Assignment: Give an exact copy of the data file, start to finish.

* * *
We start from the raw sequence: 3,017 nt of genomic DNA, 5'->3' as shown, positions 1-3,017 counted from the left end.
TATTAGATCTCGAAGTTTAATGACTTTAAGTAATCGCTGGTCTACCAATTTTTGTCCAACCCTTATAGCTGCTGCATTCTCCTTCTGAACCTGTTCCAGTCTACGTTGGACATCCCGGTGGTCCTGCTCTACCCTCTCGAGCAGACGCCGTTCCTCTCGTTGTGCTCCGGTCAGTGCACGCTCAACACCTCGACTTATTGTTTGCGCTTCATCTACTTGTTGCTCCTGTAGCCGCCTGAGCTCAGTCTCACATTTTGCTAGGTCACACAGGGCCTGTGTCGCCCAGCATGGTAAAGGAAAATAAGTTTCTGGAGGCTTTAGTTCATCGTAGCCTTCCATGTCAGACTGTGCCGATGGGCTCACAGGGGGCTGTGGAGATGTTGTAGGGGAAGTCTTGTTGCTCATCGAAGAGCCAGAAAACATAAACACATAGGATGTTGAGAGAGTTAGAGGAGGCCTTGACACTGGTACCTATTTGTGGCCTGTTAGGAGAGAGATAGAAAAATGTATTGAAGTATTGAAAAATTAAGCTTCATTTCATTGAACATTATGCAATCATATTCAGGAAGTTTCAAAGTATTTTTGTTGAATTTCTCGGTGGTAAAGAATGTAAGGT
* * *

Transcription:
We start from the raw sequence: 3,017 nt of genomic DNA, 5'->3' as shown, positions 1-3,017 counted from the left end.
TATTAGATCTCGAAGTTTAATGACTTTAAGTAATCGCTGGTCTACCAATTTTTGTCCAACCCTTATAGCTGCTGCATTCTCCTTCTGAACCTGTTCCAGTCTACGTTGGACATCCCGGTGGTCCTGCTCTACCCTCTCGAGCAGACGCCGTTCCTCTCGTTGTGCTCCGGTCAGTGCACGCTCAACACCTCGACTTATTGTTTGCGCTTCATCTACTTGTTGCTCCTGTAGCCGCCTGAGCTCAGTCTCACATTTTGCTAGGTCACACAGGGCCTGTGTCGCCCAGCATGGTAAAGGAAAATAAGTTTCTGGAGGCTTTAGTTCATCGTAGCCTTCCATGTCAGACTGTGCCGATGGGCTCACAGGGGGCTGTGGAGATGTTGTAGGGGAAGTCTTGTTGCTCATCGAAGAGCCAGAAAACATAAACACATAGGATGTTGAGAGAGTTAGAGGAGGCCTTGACACTGGTACCTATTTGTGGCCTGTTAGGAGAGAGATAGAAAAATGTATTGAAGTATTGAAAAATTAAGCTTCATTTCATTGAACATTATGCAATCATATTCAGGAAGTTTCAAAGTATTTTTGTTGAATTTCTCGGTGGTAAAGAATGTAAGGT